22. Everybody's Carrying A Gun (Olympic Version) - outtake from the "Sneakin' Suspicion" sessions first released April 2012 on the "All Through The City..." Box Set
23. Baby Jane
24. I Thought I Had It Made
Tracks 23 and 24 from their fifth (4th studio) album "Be Seeing You" - released September 1977 in the UK on United Artists UAS 30123.

Disc 2 (72:12 minutes):
1. She's A Wind Up
2. The Blues Had A Baby And They Named It Rock 'n' Roll (No. 2)
3. Looking Back
4. Ninety-Nine And A Half (Won't Do)
Tracks 1 to 4 from their fifth (4th studio) album "Be Seeing You" - released September 1977 in the UK on United Artists UAS 30123.
5. Take A Tip
6. Down At The Doctors
7. Milk And Alcohol
Tracks 5 to 7 are from their sixth (5th studio) album "Private Practice" - released September 1978 in the UK on United Artists UAS 30184
8. Let's Have A Party (Early Version) - PREVIOUSLY UNRELEASED
9. As Long As The Price Is Right (Second Version) - re-recorded version released April 1979 as a UK 7" single on United Artists UP 36506
10. Matchbox (Live)
11. My Buddy Buddy Friends (Live)
12. The Blues Had A Baby And They Named It Rock 'n' Roll (No. 2) (Live)
13. Lights Out (Live)
Tracks 11 to 13 are from their seventh album (2nd live) "As It Happens" - released June 1979 in the UK on United Artists UAK 30239
14. Put Him Out Of Your Mind
15. Hong Kong Money
16. Shotgun
17. Riding On The L&N
18. Feels Good
Tracks 14 to 18 are from their eight album (sixth studio) "Let It Roll" - released September 1979 in the UK on United Artists UASG 30269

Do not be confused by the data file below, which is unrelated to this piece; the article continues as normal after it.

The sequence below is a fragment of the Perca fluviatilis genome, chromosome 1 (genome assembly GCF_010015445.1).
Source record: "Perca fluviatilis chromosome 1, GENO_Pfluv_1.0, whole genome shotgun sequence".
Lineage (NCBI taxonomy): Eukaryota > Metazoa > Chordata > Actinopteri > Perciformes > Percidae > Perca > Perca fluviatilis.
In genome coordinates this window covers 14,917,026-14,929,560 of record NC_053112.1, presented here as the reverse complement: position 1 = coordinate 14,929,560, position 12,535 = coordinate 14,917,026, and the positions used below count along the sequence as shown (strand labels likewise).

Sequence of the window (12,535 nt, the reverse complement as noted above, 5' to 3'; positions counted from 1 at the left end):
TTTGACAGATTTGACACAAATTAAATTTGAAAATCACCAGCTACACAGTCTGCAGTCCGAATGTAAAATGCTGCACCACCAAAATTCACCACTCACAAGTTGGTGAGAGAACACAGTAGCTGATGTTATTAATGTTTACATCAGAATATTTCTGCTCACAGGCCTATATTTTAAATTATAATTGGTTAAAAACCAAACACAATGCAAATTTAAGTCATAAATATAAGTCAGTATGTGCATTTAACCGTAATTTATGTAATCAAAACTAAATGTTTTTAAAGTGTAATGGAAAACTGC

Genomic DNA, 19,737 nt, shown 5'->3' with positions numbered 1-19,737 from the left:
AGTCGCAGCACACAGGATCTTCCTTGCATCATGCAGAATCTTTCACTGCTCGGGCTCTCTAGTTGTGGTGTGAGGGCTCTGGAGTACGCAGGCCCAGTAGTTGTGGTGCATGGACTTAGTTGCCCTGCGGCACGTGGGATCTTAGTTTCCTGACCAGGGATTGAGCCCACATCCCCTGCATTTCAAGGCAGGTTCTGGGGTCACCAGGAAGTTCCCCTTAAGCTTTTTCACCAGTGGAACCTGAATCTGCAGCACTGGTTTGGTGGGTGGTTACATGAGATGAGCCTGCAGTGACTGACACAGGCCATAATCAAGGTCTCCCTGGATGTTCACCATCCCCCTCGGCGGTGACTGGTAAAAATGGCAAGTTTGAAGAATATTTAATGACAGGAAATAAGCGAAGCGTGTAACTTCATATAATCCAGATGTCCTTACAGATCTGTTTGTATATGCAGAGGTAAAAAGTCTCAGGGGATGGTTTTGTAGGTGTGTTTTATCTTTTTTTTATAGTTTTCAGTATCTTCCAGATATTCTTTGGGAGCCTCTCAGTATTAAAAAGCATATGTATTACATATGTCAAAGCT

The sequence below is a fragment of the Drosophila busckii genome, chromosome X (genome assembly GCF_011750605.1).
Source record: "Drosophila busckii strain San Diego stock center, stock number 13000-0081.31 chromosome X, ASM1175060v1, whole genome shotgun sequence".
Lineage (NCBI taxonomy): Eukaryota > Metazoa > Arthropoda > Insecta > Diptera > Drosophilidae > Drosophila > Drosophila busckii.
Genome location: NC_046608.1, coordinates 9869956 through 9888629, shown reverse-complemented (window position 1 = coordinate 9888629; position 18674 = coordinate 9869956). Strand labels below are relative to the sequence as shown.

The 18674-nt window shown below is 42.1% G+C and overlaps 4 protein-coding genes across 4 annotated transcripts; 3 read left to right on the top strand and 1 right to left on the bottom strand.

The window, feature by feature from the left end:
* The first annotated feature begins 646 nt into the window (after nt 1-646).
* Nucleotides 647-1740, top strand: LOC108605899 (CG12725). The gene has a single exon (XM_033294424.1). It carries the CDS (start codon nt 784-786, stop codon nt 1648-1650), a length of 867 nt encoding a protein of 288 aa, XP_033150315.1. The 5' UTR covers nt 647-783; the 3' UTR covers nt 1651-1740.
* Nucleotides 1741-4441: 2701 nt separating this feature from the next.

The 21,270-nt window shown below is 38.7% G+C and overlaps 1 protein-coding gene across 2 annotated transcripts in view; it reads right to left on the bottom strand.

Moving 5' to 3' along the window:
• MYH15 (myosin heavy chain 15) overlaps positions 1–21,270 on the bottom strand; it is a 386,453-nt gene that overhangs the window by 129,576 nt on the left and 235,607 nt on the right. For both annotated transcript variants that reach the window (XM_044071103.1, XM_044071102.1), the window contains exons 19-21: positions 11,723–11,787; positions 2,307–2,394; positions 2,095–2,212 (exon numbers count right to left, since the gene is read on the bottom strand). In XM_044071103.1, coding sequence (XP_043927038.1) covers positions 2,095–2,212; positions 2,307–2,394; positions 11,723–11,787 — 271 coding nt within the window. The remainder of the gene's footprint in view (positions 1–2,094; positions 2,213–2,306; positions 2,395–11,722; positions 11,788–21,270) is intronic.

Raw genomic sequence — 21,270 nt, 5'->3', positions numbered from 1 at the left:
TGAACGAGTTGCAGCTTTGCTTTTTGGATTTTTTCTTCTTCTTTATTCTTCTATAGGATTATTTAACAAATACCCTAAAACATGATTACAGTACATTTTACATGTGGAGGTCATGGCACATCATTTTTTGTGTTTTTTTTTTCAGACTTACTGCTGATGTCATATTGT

19. Jumping From Love To Love
20. Best In The World
21. Drives Me Wild
22. No Mo Do Yakamo
23. King For A Day
24. Violent Love
Tracks 19 to 24 are from their ninth album (seventh studio) "A Case Of The Shakes" - released September 1980 in the UK on United Artists UAG 30311

Disc 3 (74:07 minutes):
1. Pretty Face (Live)
Track 1 from their tenth album (3rd live) "On The Job" - released August 1981 in the UK on Liberty Records LBG 30328
2. Waiting For Saturday Night
Track 2 is the A-side of a October 1981 UK 7" single on Liberty Records BP 404. Also featured as a lone 'new track' on the November 1981 compilation LP of singles called "Casebook" on Liberty Records LBG 30341
3. Crazy About Girls
4. She's The One
5. Monkey
6. Trying To Live My Life Without You
7. Sugar Bowl
Tracks 3 to 7 are from their album "Fast Women And Slow Horses" - released October 1982 in the UK on Chiswick Records TOSS 4
8. Hit Git And Split
9. You Don't Love Me
10. Neighbour, Neighbour
11. Close But No Cigar
12. I Don't Worry About A Thing
13. I Can't Be Satisfied
Tracks 8 to 13 are from the album "Doctors Orders" - released October 1984 in the UK on Demon Records FIEND 29
14. Dimples
15. Dust My Broom
16. Tore Down
17. Mad Man Blues
18. My Babe
19. Rock Me Baby
Tracks 14 to 19 are from the album "Mad Man Blues" - released October 1985 in France on Lolita Records 5042
20. I Love You, So You're Mine
21. You've Got My Number
22. Grow Too Old
23. Don't Wait Up
24. Come Over Here
Tracks 20 to 24 are from the album "Brilleaux" - released in the UK August 1986 on Stiff Records SEEZ 65.
25. See You Later Alligator
Tracks 25 is the A-side of a November 1986 UK 7" single on Stiff Records BUY 255

Disc 4 (77:06 minutes)
1. Hunting, Shooting, Fishing
2. Heartbeat
3. Hurricane
4. Quit While You're Behind
5. Nothing Like It
Tracks 1 to 5 are from the album "Classic" - released September 1987 in the UK on Stiff Records SEEZ 67
6. Let's Have A Party (Live)
7. (Get Your Kicks On) Route 66 (Live)
Tracks 6 and 7 are from the album "Live in London" - released May 1990 in the UK on Grand Records GRAND 08
8. Heart Of The City
9. My Sugar Turns To Alcohol
10. World In A Jug
11. Standing At The Crossroads Again
12. Down By The Jetty Blues